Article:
Making non-lethal pickles

OK folks, I’m out of pickles. I was brung up on home made pickles and simply can’t eat industrial pickles. They taste like, bad. To me. They are “ickles.” So now it’s crunch time. I can’t make a decent tuna salad, I can’t possibly make a decent burger, and let’s face it, what’s a Lord Of The Rings movie without a humongous superhot dill pickle & a tall glass of milk? That’s right, it just another Peter Jackson movie.

I’ve made myself scads of jams & jellies using apples, strawberries, grapes and mangoes without finishing with a heat process (I’m told I’m lucky to be alive–and with the fruit flavor retained by avoiding additional heat beyond the initial fruit magma I quite agree, but for a different reason); and I’ve made pickles before using a heat process. But that was at sea level so I didn’t have to boil the stuff for 8 days like I will here above the mile high city. And even so I ended up with a decent batch of pickles, but they were a bit soft. Not mushy, but lacking a satisfying crunch factor.

So I want to make my pickles this time around without a heat process to cook them into mush. Just boiling brine, granny’s almost completely secret mix of spices, and cucmbers. Am I going to die? Or is there a ph level I need to be looking for that will keep me from overpowering my system with home-brewed botox?

I have a fantastic garlic dill pickle recipe that doesn’t boil the pickles into mush, and it hasn’t killed me yet, either.

It uses a strong brine (1/2 cups pickling salt : 2 cups white vinegar : 8 cups water : 4 pounds of pickles). Boil it until the salt dissolves, then let this cool to room temperature. Stuff jars with dill heads, chillies, garlic, coriander seed, and - of course - pickles. Add cooled brine to cover. Close the jars, stick them in the fridge, and forget about them for a few weeks.

You can add, adjust, or omit seasonings to your liking.

I use a recipe for winter dills from an old (~1900) copy of The Settlement Cook Book: The Way to a Man’s Heart. It hasn’t killed me yet, and I see no reason why it should.

Pardon my ignorance, but why would something “pickled” be able to kill you if not boiled? Are we talking about botulism here or something less sinister?

Some caveats on fermented pickles here.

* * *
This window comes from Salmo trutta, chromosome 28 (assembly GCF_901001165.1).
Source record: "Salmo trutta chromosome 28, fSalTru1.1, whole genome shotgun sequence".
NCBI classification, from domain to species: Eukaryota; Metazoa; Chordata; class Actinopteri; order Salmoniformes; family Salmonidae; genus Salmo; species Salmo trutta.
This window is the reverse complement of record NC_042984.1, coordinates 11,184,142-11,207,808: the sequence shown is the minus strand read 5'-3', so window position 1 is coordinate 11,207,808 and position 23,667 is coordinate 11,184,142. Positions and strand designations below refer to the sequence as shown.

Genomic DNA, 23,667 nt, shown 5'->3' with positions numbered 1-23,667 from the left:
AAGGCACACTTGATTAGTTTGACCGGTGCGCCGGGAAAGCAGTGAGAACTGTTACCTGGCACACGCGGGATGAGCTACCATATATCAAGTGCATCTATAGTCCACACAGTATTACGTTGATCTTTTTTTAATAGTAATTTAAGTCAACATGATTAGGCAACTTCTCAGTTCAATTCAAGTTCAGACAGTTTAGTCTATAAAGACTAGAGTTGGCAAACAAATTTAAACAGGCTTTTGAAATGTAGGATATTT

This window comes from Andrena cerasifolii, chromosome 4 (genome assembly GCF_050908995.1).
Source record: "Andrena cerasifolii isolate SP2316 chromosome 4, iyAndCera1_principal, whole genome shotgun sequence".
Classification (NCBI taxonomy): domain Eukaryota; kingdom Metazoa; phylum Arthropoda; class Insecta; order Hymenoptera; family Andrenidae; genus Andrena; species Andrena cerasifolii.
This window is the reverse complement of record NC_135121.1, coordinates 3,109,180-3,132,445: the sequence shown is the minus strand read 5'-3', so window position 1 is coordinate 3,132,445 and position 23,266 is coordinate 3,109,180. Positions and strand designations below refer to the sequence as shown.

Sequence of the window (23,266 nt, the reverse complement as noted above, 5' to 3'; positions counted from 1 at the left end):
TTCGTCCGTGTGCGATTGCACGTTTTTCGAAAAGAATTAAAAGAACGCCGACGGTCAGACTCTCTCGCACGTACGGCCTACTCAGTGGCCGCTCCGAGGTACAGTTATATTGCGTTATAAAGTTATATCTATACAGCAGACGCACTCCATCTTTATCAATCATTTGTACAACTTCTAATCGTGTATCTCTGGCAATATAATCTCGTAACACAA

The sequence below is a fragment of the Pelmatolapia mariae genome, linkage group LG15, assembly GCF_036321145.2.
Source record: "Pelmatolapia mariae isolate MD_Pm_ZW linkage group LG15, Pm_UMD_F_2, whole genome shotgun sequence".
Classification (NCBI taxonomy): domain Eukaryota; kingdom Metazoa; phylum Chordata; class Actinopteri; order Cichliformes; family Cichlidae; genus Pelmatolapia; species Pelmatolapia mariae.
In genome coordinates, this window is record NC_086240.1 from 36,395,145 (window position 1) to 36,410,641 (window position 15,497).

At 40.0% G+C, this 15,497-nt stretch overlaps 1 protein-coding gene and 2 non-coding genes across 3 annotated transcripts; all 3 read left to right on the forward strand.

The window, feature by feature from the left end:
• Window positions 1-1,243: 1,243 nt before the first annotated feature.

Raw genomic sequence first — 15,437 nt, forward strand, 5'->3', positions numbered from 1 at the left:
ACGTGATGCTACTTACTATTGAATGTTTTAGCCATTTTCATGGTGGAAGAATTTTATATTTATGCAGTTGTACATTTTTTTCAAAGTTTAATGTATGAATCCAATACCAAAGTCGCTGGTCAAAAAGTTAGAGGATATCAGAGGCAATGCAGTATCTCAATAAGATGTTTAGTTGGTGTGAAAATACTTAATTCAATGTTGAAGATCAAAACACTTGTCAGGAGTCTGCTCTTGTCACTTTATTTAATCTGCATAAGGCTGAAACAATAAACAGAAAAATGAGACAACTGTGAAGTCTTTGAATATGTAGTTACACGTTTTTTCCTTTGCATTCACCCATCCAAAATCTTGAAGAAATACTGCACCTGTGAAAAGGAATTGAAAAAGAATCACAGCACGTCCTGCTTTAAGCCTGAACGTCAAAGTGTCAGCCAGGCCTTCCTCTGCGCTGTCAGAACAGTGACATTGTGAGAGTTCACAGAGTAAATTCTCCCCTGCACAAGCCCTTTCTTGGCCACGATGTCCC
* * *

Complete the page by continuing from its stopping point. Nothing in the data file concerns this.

IMHO, the national center for home food preservation goes a little overboard with pressure cookers, but if you follow their recipes, you’ll very likely NOT poison yourself.

Third floor! Cooking threads, straight ahead to your left(or right, depending on your orientation).

Seriously, Cafe Society is where these belong.

Moved from GQ, by samclem GQ moderator

Were we going to share, or you just wanted us to be jealous? :wink:

Google “refrigerator pickles” for more recipes than you can shake a kosher dill at.

Personally, I tend to make more “bread & butter” pickles than any other. Grandma’s recipe works quite well, and they rarely last more than a week, in the fridge. They don’t go bad, mind you…we just eat them real quick! :smiley:

Do your grocery stores carry pickling cucumbers or do you grow them? I don’t think I’ve seen them offered for sale around here in the last five years.

Silenus, the problem around my house was that we could hardly wait for them to finish pickling so we could eat them! Bread ‘n’ butter pickles, yummm.

This thread reminds me that I wanted to find a recipe for hot dill baby corn pickles. Off to search!

I can get pickling cukes at the local farmer’s market, if I look for them.

A recipe, adapted.

15 cups sliced pickling cucumbers
3 onions, thinly sliced
1/4 cup coarse salt
2 1/2 cups cider vinegar
2 1/2 cups sugar
3/4 teaspoon turmeric
1/2 teaspoon celery seeds
1 tablespoon mustard seeds
1/4 teaspoon red pepper flakes

Mix cukes, onions, and salt in a bowl. Let set a couple of hours. Place the rest of the ingredients in a pan, and bring to an almost boil. Add drained cukes/onions. Simmer without boiling 5 minutes. Process in a hot water bath 10 minutes. Refrigerate until eaten.

You’d think living here, where half of everything in calif. is grown, we’d have a wild Farmer’s Market. Ha! Actually, I don’t know if any of the local farmers grow cucumbers of any kind. I know they’ve given up on asparagus. Which my mom pickled once. It was not good, no matter what the article claimed.

[sub]Silenus, why are you still up? Yer a teacher and should be in bed before dark. Oh wait, it’s summer, wheee![/sub]

Heat processing is only needed if you plan on keeping your pickles at room temp. for long-term storage. Refrigerator pickles are the way to go or freezer pickles. However, if you want a pickle with snap then you might want to try lime pickles. Not the citrus-type lime but calcium hydroxide; it’s usually found wherever you can buy canning supplies. Lime makes really crisp pickles but you have to be sure to rinse/soak away the excess lime because it can negate the acidity of the vinegar. The low pH inhibits bacteria, a good thing. Here’s an example of a lime pickle recipe. Sweet lime pickles are some of the best I’ve ever eaten. They’re well worth the effort.